For the hoi polloi, the day after Thanksgiving is all about Black Friday. For a dedicated band of winter warriors, however, the day has become synonymous with the unofficial start of outdoor skating rink season or ODR Season (#ODRszn). It’s when devotees begin building winter recreation meccas on their lawns, driveways, backyards, front yards, side yards or any space where a personal pond can be frozen and rigged up for neighborhood action. Enter the backyard hockey rink boom.
“There are very few things more symbolic of winter than the sounds of hockey skates on outside ice, it just sounds different,” says Brian Houseman, who for the past four years has built a rink in the backyard of his home in Bedford, NH. “We have a 25-by-50-foot rink that we flood once we get consistently cold temperatures. Waiting is the hardest part.”
While some rinks are original designs built from plywood and lumber, others are created from kits by companies like EZ ICE that are relatively simple to assemble and store in the off-season. Still others employ real hockey boards salvaged from indoor rinks. The three core materials are the boards, bracing that supports the boards and lining that traps freezing water. Rink-builders put up lighting, signage and even video monitors with endless degrees of ingenuity.
“There is a learning curve—at first there will be a lot of really bad failures because no matter how much you know about construction, once water is involved things get very tricky,” says Dominick Alessandro, an adult league hockey player from Danbury, CT, who built his first backyard rink in 2004.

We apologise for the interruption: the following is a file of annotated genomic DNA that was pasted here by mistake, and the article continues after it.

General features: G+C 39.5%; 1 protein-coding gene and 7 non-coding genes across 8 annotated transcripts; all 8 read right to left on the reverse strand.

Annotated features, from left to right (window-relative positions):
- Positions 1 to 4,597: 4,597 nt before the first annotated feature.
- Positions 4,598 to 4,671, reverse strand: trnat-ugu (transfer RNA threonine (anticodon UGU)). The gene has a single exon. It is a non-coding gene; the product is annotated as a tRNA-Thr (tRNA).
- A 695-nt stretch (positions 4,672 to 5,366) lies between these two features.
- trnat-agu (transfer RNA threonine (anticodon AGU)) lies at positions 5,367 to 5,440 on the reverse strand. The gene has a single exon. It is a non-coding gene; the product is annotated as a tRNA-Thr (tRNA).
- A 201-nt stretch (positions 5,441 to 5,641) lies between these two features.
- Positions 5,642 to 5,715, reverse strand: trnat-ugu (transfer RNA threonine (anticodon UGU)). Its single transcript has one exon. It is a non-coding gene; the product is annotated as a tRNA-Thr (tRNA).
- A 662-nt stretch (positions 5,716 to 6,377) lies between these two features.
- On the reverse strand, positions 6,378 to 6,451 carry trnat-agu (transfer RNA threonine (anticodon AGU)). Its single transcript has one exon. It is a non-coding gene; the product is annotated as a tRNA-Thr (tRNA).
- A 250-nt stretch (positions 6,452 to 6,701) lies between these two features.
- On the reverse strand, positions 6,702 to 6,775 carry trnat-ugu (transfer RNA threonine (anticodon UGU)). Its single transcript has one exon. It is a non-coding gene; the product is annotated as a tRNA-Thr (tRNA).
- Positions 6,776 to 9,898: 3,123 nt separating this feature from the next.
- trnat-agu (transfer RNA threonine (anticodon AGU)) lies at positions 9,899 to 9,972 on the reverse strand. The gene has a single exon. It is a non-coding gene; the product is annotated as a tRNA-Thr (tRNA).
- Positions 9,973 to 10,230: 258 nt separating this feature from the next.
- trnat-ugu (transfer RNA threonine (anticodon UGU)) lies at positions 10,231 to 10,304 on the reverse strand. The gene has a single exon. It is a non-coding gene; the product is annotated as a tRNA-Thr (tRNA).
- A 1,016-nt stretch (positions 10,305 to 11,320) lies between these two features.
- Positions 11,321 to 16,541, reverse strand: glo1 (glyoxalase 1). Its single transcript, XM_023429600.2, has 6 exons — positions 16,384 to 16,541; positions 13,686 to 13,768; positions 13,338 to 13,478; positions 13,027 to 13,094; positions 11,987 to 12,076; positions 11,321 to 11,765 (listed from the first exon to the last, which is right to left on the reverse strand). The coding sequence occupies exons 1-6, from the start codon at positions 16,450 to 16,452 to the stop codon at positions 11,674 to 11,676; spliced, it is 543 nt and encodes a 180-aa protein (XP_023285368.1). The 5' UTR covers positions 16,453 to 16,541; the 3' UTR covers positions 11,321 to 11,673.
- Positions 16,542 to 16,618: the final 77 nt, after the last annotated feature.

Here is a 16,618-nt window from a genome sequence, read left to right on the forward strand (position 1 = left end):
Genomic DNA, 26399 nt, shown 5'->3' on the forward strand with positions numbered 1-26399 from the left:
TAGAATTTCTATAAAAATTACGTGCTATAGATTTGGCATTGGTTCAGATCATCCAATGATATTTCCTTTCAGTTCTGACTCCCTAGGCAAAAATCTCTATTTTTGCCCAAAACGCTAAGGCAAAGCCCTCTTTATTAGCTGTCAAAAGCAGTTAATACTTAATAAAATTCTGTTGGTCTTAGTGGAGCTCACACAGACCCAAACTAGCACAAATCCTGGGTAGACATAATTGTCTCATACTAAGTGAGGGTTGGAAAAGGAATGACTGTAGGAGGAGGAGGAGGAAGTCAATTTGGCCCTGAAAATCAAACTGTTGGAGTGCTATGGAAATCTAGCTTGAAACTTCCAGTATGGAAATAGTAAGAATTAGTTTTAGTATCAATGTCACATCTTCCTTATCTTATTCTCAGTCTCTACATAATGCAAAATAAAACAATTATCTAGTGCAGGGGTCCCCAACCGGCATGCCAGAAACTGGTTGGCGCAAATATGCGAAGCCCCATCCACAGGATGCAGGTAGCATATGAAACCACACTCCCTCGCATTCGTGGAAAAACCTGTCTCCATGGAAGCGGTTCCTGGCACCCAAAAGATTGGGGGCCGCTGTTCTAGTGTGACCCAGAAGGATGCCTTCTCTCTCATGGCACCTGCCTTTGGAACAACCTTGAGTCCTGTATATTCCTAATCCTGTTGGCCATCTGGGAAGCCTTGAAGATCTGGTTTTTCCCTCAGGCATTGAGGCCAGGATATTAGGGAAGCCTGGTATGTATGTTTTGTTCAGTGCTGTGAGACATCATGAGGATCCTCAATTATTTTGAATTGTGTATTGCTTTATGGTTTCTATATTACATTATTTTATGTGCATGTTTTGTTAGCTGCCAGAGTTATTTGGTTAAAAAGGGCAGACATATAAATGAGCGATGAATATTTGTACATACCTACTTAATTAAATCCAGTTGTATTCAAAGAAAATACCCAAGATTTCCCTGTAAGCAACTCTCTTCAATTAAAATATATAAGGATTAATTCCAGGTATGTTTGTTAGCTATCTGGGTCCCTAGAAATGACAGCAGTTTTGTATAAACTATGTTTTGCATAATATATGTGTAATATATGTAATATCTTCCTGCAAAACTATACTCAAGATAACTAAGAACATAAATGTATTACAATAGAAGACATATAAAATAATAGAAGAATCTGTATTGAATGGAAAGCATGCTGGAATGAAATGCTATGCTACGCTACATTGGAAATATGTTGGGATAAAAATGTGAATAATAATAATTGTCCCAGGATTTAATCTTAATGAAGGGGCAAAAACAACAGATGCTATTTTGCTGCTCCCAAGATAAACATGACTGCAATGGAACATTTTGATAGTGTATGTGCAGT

ODR culture has thrived thanks to a vast amount of “how to build a backyard rink” content online, which helps builders deal with issues like ad hoc materials, drawing lines and poor flooding control. A Facebook group called “Backyard Ice Hockey Rinks” has nearly 37,000 members. The Instagram account “ODR Heaven” is followed by more than 91,000 people inspired by images of outdoor rinks around the world.
Aside from waiting for winter, season-long maintenance is the hardest part of owning a personal sheet of ice. Hard snowfalls can damage surfaces, liners are easily ripped and other vagaries of winter can spoil even the best-laid ODR plans.
“But it’s getting easier to build a backyard rink due to the amount of info online,” says Ben Nazar, who founded ODRHeaven on Instagram in 2013. “It’s a lot cheaper than renting ice time at an indoor rink.”
Not a bad way to impress the neighbors, either. Especially when you’re hitting the posts as solidly as the builders in this spread.
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